Again, you don’t have to have this all figured out ahead of time, but it helps to come to people with some thinking prepared about where you think your shared interests and power are.
Make a plan
Step 4: Make a plan
For this step, we recommend getting together with at least a few other people from the community you’ve chosen. Go back to step 1 and give everyone the opportunity to really own what it is you care about and want to work on together.
Maybe there’s a natural convergence around one big goal or issue. Or maybe everyone has different issues that speak to them but still want to do something all together. You can look at the vision as a whole, and how you might apply it to your organisation or community. You can form smaller groups to each work with the pillar or project of your choice.
Here are some rock-star questions we recommend to help chart your course:
What do we want? What’s our vision?
What is our vision of what we want? It’s great to start with this because it opens people up to possibility and imagination. (But then, you knew we were going to lead with that, didn’t you?)
What would it look like if this vision of what we want was already a reality everywhere?
What would it mean if this vision was already a reality within our own group/community (whatever group you’re working with)?
What has to change?
What is keeping us where we are now?
What needs to change for us to get where we want to go?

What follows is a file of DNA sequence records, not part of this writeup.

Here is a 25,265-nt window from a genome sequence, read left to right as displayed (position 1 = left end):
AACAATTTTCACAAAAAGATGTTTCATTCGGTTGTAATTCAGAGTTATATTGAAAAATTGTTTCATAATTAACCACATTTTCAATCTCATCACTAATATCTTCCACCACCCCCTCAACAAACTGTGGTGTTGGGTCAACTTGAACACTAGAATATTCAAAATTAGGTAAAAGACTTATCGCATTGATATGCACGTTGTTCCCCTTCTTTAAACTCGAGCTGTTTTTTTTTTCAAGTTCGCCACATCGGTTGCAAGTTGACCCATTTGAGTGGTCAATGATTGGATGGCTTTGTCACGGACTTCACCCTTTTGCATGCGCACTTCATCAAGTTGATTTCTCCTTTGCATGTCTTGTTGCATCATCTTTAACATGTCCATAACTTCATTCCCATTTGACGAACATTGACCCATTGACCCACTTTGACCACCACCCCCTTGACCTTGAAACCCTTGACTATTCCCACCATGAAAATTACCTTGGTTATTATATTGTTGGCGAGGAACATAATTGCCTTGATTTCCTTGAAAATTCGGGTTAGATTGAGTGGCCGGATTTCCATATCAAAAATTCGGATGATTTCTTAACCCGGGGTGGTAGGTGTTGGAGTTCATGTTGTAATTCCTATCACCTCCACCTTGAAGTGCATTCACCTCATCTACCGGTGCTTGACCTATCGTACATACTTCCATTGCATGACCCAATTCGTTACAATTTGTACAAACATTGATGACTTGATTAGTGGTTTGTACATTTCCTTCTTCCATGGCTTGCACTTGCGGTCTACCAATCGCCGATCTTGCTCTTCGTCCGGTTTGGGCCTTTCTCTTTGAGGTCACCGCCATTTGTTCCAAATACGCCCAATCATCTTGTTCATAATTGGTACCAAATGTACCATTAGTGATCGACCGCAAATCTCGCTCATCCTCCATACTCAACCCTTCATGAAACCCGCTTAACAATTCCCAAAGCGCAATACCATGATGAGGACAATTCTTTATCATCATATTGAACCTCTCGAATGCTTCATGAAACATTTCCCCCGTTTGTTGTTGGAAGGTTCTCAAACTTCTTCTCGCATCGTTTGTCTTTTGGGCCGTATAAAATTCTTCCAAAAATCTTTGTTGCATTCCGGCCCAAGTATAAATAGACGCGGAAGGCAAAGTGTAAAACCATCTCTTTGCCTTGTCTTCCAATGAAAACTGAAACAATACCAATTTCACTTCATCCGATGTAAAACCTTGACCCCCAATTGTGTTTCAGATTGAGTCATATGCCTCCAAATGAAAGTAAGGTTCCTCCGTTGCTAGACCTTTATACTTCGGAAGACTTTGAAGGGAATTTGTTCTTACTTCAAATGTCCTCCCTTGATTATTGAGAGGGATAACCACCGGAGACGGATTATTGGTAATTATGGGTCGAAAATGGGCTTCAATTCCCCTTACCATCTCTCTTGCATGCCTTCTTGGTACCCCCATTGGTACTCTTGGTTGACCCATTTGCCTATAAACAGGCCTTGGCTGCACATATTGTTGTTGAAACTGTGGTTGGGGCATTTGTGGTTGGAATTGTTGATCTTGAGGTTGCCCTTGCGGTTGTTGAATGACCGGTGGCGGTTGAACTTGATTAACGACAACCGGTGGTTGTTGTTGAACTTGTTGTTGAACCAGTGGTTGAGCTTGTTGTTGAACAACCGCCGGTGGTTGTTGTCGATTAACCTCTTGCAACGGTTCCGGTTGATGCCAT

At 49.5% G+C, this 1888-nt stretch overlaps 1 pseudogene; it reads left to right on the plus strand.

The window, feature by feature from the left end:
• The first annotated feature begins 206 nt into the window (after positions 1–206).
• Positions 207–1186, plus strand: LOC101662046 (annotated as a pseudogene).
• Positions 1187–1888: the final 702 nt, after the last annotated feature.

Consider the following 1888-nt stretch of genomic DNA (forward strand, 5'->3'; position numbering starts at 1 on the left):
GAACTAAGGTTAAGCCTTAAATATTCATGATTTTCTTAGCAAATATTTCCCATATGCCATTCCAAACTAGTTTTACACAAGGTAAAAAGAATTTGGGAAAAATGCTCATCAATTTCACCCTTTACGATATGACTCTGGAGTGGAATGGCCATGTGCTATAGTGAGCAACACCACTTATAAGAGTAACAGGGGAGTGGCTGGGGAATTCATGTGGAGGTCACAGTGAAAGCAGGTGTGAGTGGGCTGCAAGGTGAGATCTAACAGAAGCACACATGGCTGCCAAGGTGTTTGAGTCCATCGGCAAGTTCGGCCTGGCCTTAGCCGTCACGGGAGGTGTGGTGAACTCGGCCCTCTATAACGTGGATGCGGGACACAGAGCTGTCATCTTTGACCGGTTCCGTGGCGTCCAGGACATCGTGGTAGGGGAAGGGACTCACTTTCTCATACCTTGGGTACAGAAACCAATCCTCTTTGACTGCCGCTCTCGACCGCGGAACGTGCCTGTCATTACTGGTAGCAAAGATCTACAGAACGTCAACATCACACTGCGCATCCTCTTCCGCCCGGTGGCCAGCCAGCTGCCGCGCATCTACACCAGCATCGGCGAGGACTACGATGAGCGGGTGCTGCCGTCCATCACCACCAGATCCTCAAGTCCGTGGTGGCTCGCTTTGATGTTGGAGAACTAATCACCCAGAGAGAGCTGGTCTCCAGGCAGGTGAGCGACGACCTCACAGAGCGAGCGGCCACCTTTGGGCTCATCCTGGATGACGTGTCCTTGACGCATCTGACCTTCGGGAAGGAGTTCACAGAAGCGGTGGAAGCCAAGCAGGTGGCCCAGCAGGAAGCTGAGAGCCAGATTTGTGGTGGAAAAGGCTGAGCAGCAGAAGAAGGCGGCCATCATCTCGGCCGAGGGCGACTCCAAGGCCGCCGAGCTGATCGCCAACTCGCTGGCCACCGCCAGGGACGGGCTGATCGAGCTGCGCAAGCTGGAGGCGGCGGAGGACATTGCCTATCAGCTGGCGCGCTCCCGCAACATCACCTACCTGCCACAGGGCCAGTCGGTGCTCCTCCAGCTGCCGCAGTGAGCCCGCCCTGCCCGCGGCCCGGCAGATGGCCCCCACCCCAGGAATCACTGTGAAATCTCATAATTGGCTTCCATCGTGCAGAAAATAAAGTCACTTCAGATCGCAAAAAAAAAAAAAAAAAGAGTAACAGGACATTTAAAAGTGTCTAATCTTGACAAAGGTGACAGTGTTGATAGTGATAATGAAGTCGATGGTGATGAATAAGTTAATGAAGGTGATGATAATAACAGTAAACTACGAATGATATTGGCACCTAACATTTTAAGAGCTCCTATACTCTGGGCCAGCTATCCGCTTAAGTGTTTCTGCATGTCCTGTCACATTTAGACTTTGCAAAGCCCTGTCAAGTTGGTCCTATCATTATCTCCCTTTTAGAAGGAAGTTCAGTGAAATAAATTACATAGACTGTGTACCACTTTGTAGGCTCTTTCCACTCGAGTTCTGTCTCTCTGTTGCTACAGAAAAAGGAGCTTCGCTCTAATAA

What can we do about it?
What can we do by ourselves?
What can we do to help others?
What do we need outside help from?
What do we need someone else to do entirely?
How can we make our work tap into something bigger?
Is there a model we can replicate?
Can we create a model for others to replicate?
Can our solution provide a domino effect that benefits others?
Can we go about this in a holistic way that supports our other pillars and values?
Are we pruning the problem or helping to dig out the roots?
Tip: The key here is to capture ideas and let people of differing views feel heard. Break up into smaller groups if needed. Go wild with the butcher’s paper and post-it notes. Bring snacks. Enjoy being together and sparking questions about the world you want and your part in creating that world. Report back to people capturing the full range of ideas, even if you disagree or can’t use them all. It’s how you bring people with you, build trust and connection.
Australia reMADE case study: divesting the suburbs!
Our National Coordinator, Millie, is always experimenting within her spheres of influence.
Post-election, she reached out to the local sustainability group. This group has been dormant for a while now as members lost clarity and direction. Once they’d done some bulk buys of solar hot water, solar panels and electric bikes, they faced the same challenge many groups face – how to make systemic change?
Thinking through her Australia reMADE lens, Millie approached the group with a few suggestions and some of the questions we list above:
- What can we do in our community now to create an Australia reMADE?